Tuesday, October 28, 2008
The financial system is undergoing a period of deleveraging that cannot be stopped. For example:
- Barrons is running an editorial entitled "The Crash Must Come: Intervention can't stop the business cycle".
- The Economist writes, "Once started, the process [of deleveraging] is hard to stop."
- The Financial Times quotes the Bank of Tokyo-Mitsubishi in saying, "There seems little what the authorities can do to reverse the process of deleveraging that is taking place with financial institutions all contracting their balance sheets at the same time".
- Satyajit Das writes:
The process of deleveraging cannot be stopped, but the government is trying to stop it anyway. Instead of allowing an orderly deleveraging process, the government is actually trying to prop up the leverage.Ultimately, “all the king’s horses and king’s men” cannot prevent the de-leveraging of the financial system under way.
Like a giant forest fire the de-leveraging process cannot be extinguished. Thoughtful actions can create firebreaks that limit preventable damage to the economy and the international financial system until the fire burns itself out.
For example, instead of requiring banks to deleverage, the government is reducing their cash reserve requirements so they can increase their leverage to loan money they don't have through fractional reserve banking. See also this.And - even after Greenspan confessed that derivatives were dangerous (and see this) - the government refuses to rescind them or take any other real actions to contain the nuclear fallout from such "weapons of mass destruction". Instead, the government is trying to prop up the derivatives market by various means.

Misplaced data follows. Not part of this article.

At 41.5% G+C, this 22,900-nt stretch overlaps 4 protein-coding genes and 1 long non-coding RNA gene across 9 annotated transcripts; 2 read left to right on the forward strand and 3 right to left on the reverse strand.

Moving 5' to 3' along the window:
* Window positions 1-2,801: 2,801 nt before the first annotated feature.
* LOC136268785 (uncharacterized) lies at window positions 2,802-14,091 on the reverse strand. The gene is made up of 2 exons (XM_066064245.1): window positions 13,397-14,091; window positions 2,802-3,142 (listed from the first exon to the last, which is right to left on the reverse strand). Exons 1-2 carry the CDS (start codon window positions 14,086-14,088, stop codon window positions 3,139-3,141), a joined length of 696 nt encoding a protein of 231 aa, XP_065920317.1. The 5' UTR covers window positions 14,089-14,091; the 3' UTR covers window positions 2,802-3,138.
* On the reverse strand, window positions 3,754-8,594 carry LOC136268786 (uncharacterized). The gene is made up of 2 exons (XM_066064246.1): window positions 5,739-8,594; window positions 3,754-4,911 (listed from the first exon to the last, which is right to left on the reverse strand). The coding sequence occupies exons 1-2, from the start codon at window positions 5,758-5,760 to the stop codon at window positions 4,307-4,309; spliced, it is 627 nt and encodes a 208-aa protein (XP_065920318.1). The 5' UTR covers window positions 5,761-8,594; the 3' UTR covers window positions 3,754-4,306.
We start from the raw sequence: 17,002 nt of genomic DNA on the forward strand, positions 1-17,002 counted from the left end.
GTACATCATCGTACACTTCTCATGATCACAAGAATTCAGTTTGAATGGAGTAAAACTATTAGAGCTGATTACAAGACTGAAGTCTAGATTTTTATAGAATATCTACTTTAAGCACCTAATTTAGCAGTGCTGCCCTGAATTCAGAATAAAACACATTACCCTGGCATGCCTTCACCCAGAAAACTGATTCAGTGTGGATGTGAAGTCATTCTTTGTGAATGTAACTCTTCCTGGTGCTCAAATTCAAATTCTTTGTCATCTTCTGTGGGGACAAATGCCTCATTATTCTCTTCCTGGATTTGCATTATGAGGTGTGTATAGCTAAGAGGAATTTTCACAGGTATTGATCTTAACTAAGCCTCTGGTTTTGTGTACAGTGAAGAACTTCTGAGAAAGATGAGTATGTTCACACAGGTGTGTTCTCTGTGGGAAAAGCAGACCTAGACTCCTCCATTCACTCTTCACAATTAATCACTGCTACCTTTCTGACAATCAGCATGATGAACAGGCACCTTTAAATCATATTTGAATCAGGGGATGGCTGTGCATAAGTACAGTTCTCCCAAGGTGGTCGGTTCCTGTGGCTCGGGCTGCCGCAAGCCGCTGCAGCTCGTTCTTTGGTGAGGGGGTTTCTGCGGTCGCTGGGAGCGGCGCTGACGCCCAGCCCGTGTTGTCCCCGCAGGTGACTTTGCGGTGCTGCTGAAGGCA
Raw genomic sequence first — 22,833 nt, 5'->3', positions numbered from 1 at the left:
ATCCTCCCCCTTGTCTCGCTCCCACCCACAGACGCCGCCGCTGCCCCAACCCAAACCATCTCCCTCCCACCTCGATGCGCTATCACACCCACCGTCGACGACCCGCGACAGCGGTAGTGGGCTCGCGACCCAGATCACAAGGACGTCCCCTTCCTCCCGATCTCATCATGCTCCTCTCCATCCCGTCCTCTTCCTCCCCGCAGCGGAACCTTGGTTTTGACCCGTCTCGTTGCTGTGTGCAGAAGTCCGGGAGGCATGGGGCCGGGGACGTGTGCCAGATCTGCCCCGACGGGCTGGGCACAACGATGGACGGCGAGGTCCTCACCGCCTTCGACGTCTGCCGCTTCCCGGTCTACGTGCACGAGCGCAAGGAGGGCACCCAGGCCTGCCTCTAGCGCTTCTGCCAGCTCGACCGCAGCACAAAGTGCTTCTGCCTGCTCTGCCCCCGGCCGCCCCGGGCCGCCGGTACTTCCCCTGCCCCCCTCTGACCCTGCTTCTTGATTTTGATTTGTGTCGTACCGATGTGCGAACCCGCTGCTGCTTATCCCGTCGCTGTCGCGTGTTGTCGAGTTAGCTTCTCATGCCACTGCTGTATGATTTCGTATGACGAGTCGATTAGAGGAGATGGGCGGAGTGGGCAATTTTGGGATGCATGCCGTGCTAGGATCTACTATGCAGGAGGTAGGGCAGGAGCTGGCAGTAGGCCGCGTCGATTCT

By trying to put out the raging deleveraging forest fire, the government is actually fanning its flames and making it more dangerous. And even in those areas where the government appeared to put out the fire, there are hot coals just beneath the surface that are already erupting back into flame (as just one example, inter-bank lending rates are back up).
Instead of clearing out the flammable debris which could ignite next, the government is letting it accumulate . . . a recipe for another financial crisis.
As with other aspects of the government's actions, the attempt to stop the inevitable deleveraging process is only making matters worse.